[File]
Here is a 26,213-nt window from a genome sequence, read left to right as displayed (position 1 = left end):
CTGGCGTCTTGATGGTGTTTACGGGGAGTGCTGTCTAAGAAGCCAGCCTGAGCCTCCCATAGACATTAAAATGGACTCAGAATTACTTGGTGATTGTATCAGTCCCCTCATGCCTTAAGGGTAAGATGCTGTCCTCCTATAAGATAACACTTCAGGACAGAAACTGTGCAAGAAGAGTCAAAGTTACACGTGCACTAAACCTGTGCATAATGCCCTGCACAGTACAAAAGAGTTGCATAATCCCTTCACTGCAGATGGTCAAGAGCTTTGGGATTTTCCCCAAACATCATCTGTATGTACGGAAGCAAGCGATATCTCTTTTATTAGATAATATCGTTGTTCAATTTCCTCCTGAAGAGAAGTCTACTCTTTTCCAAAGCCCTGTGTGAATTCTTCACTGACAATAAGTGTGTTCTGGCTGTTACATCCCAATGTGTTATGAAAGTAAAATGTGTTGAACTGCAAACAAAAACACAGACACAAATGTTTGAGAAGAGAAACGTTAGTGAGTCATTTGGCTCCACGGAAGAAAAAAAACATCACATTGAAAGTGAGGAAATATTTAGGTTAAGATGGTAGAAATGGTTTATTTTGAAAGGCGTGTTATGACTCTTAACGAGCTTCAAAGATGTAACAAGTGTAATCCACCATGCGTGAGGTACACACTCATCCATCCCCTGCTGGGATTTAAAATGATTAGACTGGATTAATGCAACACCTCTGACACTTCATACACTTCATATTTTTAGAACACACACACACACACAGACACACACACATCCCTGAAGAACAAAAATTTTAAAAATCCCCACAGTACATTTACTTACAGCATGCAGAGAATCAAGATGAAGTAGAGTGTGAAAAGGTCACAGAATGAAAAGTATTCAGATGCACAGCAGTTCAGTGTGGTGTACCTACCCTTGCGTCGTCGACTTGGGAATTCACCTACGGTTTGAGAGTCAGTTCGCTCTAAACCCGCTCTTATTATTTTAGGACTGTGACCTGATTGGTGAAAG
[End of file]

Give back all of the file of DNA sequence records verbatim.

Here is a 26,213-nt window from a genome sequence, read left to right as displayed (position 1 = left end):
CTGGCGTCTTGATGGTGTTTACGGGGAGTGCTGTCTAAGAAGCCAGCCTGAGCCTCCCATAGACATTAAAATGGACTCAGAATTACTTGGTGATTGTATCAGTCCCCTCATGCCTTAAGGGTAAGATGCTGTCCTCCTATAAGATAACACTTCAGGACAGAAACTGTGCAAGAAGAGTCAAAGTTACACGTGCACTAAACCTGTGCATAATGCCCTGCACAGTACAAAAGAGTTGCATAATCCCTTCACTGCAGATGGTCAAGAGCTTTGGGATTTTCCCCAAACATCATCTGTATGTACGGAAGCAAGCGATATCTCTTTTATTAGATAATATCGTTGTTCAATTTCCTCCTGAAGAGAAGTCTACTCTTTTCCAAAGCCCTGTGTGAATTCTTCACTGACAATAAGTGTGTTCTGGCTGTTACATCCCAATGTGTTATGAAAGTAAAATGTGTTGAACTGCAAACAAAAACACAGACACAAATGTTTGAGAAGAGAAACGTTAGTGAGTCATTTGGCTCCACGGAAGAAAAAAAACATCACATTGAAAGTGAGGAAATATTTAGGTTAAGATGGTAGAAATGGTTTATTTTGAAAGGCGTGTTATGACTCTTAACGAGCTTCAAAGATGTAACAAGTGTAATCCACCATGCGTGAGGTACACACTCATCCATCCCCTGCTGGGATTTAAAATGATTAGACTGGATTAATGCAACACCTCTGACACTTCATACACTTCATATTTTTAGAACACACACACACACACAGACACACACACATCCCTGAAGAACAAAAATTTTAAAAATCCCCACAGTACATTTACTTACAGCATGCAGAGAATCAAGATGAAGTAGAGTGTGAAAAGGTCACAGAATGAAAAGTATTCAGATGCACAGCAGTTCAGTGTGGTGTACCTACCCTTGCGTCGTCGACTTGGGAATTCACCTACGGTTTGAGAGTCAGTTCGCTCTAAACCCGCTCTTATTATTTTAGGACTGTGACCTGATTGGTGAAAG